From CUNY Academic Commons



There are several studies that focus specifically on open source digital library software, and it is important to see if this subset of OSS has any specific evaluation concerns.

Comparing Digital Library Packages

Goh et al. (2006) conducted a comparative study of four OSS digital library packages and compiled a checklist to evaluate such programs. The framework they developed breaks down the products into five criteria for evaluation: (1) content management; (2) user interface; (3) User administration; (4) system adminstraction; and (5) other requirements. Each of these major sections is further broken down into features, and each evaluator checks a box if the feature is available. Scores are weighted and tallied and then compared.

Omeka Case Study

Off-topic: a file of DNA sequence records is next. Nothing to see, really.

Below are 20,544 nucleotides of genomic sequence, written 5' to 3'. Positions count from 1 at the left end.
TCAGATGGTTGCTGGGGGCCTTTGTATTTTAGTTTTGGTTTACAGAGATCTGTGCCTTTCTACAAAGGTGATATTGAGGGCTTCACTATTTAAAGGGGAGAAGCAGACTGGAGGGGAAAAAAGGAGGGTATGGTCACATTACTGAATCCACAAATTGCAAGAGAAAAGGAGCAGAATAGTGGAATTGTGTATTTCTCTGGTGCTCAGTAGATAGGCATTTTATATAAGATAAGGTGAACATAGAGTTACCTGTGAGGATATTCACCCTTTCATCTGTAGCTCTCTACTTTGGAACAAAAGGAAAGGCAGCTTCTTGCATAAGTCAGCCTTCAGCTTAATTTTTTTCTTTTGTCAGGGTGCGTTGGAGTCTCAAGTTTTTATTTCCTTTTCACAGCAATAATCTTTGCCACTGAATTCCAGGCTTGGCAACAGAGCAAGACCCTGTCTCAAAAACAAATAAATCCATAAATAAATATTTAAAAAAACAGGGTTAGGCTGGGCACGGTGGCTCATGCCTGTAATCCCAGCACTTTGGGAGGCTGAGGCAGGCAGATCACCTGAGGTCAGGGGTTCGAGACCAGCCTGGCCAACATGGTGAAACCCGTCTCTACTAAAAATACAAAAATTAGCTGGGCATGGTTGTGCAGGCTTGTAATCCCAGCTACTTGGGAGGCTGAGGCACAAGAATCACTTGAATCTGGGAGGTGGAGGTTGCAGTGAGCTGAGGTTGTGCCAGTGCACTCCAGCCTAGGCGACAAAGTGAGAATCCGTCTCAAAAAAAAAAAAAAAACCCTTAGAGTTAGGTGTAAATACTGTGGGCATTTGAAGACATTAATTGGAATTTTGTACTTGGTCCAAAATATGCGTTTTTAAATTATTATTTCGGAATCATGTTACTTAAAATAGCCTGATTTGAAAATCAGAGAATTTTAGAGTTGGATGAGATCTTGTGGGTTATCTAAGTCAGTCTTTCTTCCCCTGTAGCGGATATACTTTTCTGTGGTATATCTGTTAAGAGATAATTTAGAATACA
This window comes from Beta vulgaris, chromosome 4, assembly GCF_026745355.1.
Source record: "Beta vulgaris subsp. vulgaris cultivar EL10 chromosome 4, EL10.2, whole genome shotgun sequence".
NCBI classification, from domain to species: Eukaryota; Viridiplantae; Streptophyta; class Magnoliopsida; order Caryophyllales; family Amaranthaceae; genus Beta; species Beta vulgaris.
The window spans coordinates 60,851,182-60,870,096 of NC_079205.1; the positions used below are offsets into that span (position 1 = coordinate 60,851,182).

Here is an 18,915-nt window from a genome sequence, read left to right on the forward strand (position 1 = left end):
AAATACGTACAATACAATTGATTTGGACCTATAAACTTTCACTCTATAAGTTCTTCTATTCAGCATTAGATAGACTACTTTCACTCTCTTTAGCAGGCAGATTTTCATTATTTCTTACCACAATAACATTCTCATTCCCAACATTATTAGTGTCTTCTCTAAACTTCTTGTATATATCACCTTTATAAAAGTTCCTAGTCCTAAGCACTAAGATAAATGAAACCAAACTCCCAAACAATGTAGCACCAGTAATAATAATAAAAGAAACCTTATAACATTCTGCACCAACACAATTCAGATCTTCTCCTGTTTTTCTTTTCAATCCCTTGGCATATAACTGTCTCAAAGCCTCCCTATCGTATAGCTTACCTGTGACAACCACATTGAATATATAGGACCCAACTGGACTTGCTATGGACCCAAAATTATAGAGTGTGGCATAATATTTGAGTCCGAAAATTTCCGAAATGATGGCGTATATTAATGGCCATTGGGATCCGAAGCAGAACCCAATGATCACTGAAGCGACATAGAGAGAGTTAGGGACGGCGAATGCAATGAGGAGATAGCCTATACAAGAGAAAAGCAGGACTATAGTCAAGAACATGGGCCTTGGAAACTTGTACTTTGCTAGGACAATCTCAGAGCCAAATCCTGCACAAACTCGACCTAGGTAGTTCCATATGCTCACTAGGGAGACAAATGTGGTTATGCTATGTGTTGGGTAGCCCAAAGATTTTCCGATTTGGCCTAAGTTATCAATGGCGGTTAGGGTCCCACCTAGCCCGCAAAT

The recently published case study by Kucsma et al. (2010) investigates Omeka as a web publishing tool. The authors worked on a project for METRO whose goal was to build a directory of 30 digital collections. Three different digital collection management systems were considered: WordPress, Omeka, and Content DM. Omeka was chosen because it was attractive, easy to install, extensible, and was compatible with web and OAI-PMH standards. (p. 1). While METRO has a long history with ContentDM, the product was not selected because, as the author write, it lacks many of the “characteristics of a modern digital exhibition tool” (p.2). WordPress was not chosen because of its lack of collection building tools and they was not enough time to write a plug-in. The authors provide a good synopsis of Omeka’s functionality and describe the plugins they employed in the process. In general they liked their experience building this collection of collections with Omeka. The weaknesses were primarily with Omeka’s administrative functions. The authors found the “Item Add” function clumsy and time consuming and complained about the lack of support for controlled vocabulary in tag fields. They admitted that these were fixable, but would hesitate using Omeka for a large scale project before the issues were addressed. Search and retrieval functions were found to be weak, by library standards. In general, they found Omeka’s control over data to be “loose.” (p. 8). They also found that documentation of the core processes had lagged behind. The incomplete Codex was felt to be slowed down development of new plugins. Of the many strengths, the authors point out Omeka’s exhibit building ease.


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